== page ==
As many of you know EMV, or more commonly referred to as Chip and PIN (Chip/PIN), have been a long time structure in areas such as Europe and most of the Asia-Pacific region.  Europe made the transition between 2001 to 2006.  Canada has a mandate of October 2010 for implementation and the intra-region liability shift.  The US it seems is now entering the came with a few very small but significant moves.

So will this bring us all the safety and security we want?  What will this change mean for cardholders and retailers?  Those are more complicated answers and the answer really varies from one region/country/bank to the next.  Here’s a few things that Chip/PIN changes do mean.

Liability Shift

If you read the Visa OpRegs you’ll see three different listings for liability shift.  Merchants that accept Chip/PIN transactions are not always liable for fraudulent transactions since the understanding is that they are asking for both a card and the PIN (something allegedly only the cardholder knows.)

These shifts in liability can be either domestic, intra-region or bilateral shifts (according to Visa).  MasterCard says of domestic liability shifts, “A shift in liability to the non-EMV compliant party, fraud liability is born by non-EMV complaint party for all regional transactions.  Bilateral shifts existed previously between the various Visa Regions, “Visa EU and CEMEA signed a bi-lateral agreement in order for the liability shift rule to apply for international transactions between both regions as soon as the CEMEA rule went into effect on January 2006.”

This shift takes the liability off the merchant, but who does it go to?  Well according to the Financial Ombudsman Service (FOS) in the UK that handles consumer complaint disputes, it is the bank that is responsible for the fraud unless customers acted “without reasonable care”. This could include writing down a PIN or allowing someone else to use a card.  What does this really mean?  Well, banks around the world are struggling as consumers claim fraud and the banks claim “without reasonable care.”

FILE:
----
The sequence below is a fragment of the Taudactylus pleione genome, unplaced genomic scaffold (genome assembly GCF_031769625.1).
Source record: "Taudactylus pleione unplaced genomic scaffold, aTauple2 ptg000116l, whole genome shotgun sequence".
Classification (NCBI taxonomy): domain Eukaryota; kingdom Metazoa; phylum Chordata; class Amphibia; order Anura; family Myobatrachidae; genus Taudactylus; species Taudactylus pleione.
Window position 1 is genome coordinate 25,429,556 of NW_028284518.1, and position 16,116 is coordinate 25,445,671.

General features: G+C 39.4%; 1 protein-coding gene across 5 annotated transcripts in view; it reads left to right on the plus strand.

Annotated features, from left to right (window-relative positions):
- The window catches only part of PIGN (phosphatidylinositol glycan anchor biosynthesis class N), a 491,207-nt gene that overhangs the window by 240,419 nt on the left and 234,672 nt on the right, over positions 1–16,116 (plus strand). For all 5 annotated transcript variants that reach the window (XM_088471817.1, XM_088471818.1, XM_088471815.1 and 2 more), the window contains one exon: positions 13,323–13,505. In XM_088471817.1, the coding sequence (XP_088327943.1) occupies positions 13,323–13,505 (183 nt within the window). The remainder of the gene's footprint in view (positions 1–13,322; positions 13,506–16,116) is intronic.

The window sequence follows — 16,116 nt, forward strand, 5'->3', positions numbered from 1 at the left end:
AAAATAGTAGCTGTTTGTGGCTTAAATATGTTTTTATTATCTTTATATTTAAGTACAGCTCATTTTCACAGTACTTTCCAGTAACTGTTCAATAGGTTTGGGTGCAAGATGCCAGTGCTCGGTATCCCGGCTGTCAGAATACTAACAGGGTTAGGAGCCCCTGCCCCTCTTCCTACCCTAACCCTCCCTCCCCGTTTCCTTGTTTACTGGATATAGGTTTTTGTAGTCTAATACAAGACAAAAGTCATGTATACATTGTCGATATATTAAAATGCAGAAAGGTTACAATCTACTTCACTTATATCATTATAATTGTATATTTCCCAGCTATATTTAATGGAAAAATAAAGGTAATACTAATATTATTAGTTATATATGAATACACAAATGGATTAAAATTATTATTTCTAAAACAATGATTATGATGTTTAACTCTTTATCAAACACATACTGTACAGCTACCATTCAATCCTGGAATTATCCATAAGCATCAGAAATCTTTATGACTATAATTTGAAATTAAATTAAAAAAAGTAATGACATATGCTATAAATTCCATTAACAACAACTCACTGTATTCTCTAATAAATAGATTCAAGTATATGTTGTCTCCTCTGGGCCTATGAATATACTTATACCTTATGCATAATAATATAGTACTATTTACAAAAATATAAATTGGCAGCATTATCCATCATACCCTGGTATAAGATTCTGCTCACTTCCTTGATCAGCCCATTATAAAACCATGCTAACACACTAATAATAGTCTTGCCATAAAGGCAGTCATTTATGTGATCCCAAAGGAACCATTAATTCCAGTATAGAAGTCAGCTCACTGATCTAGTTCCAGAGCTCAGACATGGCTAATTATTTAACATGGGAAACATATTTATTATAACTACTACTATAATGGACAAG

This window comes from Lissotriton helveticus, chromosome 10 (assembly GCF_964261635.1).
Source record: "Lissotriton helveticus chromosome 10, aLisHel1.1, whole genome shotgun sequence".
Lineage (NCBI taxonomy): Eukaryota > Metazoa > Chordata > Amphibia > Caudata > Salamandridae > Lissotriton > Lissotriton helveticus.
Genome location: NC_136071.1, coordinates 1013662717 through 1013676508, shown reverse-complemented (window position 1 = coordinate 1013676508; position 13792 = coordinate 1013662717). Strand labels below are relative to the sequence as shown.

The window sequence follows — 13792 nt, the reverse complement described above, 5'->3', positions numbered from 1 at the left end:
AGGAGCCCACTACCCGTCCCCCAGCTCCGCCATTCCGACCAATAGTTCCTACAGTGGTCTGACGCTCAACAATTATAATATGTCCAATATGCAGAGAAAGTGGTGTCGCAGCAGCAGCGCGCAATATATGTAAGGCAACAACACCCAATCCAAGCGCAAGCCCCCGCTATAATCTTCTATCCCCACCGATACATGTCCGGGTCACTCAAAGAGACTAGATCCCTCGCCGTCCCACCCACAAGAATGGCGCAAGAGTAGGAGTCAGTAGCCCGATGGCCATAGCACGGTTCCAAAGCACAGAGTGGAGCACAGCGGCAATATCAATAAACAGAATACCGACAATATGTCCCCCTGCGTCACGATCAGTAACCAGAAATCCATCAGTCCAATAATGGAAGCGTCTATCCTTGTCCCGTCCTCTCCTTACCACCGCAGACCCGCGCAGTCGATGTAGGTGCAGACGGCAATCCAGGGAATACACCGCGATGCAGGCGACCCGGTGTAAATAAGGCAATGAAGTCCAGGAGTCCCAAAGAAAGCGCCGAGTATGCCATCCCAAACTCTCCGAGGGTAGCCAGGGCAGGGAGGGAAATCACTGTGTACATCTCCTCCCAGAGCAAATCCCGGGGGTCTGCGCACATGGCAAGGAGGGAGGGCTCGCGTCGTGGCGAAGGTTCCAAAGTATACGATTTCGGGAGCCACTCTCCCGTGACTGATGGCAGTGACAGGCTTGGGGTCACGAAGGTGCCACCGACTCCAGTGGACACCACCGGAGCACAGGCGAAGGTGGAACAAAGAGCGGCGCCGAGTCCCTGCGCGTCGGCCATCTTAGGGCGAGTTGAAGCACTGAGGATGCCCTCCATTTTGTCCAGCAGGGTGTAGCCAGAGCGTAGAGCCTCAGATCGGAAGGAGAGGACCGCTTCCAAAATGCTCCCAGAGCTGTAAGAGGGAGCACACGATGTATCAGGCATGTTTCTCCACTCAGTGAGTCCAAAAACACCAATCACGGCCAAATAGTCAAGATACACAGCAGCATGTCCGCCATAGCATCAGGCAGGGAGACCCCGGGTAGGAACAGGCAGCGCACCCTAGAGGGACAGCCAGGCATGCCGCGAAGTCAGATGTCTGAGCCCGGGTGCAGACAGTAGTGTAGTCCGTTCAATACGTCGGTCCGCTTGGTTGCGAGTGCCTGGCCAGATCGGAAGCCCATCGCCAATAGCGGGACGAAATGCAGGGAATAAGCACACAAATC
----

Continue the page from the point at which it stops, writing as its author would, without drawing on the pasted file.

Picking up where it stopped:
Risky Business

In a ComputerWorld article, analyst Avivah Litan, says that “companies such as Visa and MasterCard should consider easing some of their security requirements for U.S. merchants willing to make their payment systems EMV-ready. Visa has reduced the scope of its security audits in cases where organizations have implemented EMV technologies, and the same could be done in the U.S”

Pardon? (Fallacy alert!)

Let’s remember that Chip/PIN only helps reduce fraud at a singular merchant, it does not reduce the instance of payment card data theft.  In fact Chip/PIN transactions can be just as risky as magnetic stripe transactions from a data theft and skimming perspective.  Chip/PIN cards used as a payment terminal may leave “track equivalent data” which cannot be used to recreate the Chip but could be used to re-encode the magnetic strip on the back of traditional cards.  I mentioned this in 2008 and Gartner is still saying the same thing.

Conclusion

The US moving to Chip/PIN is a good thing and something that will drive down card-present fraud.  It may not directly impact payment card data theft and thus will not detract from PCI DSS compliance. I remember teaching a PCI DSS class of QSAs (back then CISP assessors) in the UK back in 2006.  They struggled with the problem that merchants in the UK thought they didn’t need PCI DSS compliance because they already had adopted Chip/PIN, something they already equated with “credit card security”.  I blogged about this from 2006 – 2007 to explain the differences between Chip/PIN and PCI DSS compliance and risks.

Companies that adopt Chip/PIN will still need to comply with the PCI DSS.  That being said, there are some benefits:

  • Reduced interchange (in some instances)
  • Reduced fraud (as measured in the UK by APACS)
  • Liability shift for Chip/PIN transactions

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